The columns in the action table are indexed by terminals. An entry in this table can be “s#”, ”r#”, or blank, where “#” means some number. An entry of “s#” means to shift, and the number represents some state: push the symbol and the state on the stack (and then, since the top-of-stack state is the current state, we enter that state). An entry of “r#” means to reduce, and the number represents some production: pop items representing the right-hand side of the production, push the left-hand side, and use the goto table (see below) to determine the new state. Note that, when we do a reduce, the top few items on the stack will make up the right-hand side of the appropriate production. The number of items to be popped depends on the length of the right-hand side of the production. A blank entry means an error has occurred: time to quit.
The columns in the goto table are indexed by nonterminals. An entry in this table can be “g#” or blank. Blank entries are those that are not used. The “g#” entries are used after a reduce operation; the number represents the state to go to. We do a goto-table look-up “diagonally”. We have already pushed a nonterminal symbol, but no state. So we do our look-up using the symbol on the top-of-stack item, and the state in the next item down.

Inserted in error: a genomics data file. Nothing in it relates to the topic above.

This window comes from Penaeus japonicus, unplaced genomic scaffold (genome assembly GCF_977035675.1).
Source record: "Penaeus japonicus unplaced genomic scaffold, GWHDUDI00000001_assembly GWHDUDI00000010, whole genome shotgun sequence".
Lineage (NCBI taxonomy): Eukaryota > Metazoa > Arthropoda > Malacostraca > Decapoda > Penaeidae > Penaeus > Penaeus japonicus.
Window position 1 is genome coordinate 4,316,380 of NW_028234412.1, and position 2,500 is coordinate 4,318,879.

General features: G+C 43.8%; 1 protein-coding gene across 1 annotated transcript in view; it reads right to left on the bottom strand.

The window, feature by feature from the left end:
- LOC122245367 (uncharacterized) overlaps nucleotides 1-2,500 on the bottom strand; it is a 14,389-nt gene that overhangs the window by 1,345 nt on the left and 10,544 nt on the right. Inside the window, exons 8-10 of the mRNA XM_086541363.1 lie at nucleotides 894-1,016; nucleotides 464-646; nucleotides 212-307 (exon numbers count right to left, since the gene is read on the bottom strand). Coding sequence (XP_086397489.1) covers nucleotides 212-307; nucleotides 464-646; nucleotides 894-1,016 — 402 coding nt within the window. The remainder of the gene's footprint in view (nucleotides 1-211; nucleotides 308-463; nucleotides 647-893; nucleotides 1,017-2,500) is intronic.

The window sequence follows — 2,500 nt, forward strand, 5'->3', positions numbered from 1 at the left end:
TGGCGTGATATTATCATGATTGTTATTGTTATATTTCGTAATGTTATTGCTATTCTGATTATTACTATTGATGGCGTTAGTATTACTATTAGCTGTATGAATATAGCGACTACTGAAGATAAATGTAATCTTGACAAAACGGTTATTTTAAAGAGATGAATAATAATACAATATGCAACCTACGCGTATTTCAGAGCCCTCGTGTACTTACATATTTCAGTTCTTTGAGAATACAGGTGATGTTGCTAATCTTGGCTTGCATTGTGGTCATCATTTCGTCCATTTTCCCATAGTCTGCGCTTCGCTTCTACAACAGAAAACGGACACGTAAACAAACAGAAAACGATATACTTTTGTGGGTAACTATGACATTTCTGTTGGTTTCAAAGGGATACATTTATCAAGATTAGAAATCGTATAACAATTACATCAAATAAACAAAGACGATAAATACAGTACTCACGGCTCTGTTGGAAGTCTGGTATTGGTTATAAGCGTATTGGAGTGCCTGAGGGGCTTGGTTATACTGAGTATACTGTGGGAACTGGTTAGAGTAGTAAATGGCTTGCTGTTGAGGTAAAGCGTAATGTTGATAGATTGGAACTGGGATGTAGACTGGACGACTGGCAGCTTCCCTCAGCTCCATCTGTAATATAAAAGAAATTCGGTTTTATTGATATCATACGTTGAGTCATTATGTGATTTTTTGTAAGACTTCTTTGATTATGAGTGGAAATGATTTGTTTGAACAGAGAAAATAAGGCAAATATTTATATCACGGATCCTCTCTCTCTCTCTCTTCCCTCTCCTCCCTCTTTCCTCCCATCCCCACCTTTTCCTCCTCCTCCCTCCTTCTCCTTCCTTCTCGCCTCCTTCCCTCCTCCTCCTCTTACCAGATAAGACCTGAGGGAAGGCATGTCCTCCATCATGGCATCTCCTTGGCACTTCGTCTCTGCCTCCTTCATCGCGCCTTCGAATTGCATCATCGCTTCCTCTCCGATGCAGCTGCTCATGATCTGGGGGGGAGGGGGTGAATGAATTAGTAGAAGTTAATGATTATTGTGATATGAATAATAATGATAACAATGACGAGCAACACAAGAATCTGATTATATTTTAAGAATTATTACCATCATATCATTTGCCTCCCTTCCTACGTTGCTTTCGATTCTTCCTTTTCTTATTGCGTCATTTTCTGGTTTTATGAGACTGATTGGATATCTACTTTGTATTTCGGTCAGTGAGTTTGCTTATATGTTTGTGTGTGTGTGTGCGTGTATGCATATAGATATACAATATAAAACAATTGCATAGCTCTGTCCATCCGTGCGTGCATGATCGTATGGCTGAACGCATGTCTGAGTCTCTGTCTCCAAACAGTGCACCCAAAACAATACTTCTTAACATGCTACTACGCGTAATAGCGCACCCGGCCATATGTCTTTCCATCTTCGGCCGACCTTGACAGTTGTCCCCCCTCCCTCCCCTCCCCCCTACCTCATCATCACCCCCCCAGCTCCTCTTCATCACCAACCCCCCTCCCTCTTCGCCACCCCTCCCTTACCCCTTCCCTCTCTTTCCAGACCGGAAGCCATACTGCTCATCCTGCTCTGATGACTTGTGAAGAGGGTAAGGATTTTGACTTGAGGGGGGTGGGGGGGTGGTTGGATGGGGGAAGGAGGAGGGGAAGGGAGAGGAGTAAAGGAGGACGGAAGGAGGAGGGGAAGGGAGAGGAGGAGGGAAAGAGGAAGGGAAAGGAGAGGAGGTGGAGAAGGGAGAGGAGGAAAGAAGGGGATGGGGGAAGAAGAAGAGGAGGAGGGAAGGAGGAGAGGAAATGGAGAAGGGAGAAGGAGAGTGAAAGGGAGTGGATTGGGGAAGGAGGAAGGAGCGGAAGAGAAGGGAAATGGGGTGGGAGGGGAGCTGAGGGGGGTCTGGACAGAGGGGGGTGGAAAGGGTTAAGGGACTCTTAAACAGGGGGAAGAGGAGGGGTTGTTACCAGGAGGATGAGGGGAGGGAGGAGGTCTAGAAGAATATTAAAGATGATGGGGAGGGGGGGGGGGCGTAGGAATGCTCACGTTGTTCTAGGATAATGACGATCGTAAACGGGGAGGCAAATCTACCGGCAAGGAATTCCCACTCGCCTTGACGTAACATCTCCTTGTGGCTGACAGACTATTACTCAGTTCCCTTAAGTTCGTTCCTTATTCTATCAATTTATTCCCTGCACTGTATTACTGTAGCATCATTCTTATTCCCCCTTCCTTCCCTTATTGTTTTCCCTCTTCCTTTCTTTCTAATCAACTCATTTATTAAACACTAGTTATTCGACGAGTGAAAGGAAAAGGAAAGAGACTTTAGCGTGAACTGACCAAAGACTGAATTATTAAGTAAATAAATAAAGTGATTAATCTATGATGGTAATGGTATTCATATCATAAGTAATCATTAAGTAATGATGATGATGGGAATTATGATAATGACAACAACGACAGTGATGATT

When we write Shift-Reduce parsing tables, we will follow the convention that the character “$” marks the end of the input.
We went over a Shift-Reduce parser in class. see the Shift-Reduce Parsing Table handout.
Shift-Reduce Parsing will be continued next time.
ggchappell@alaska.edu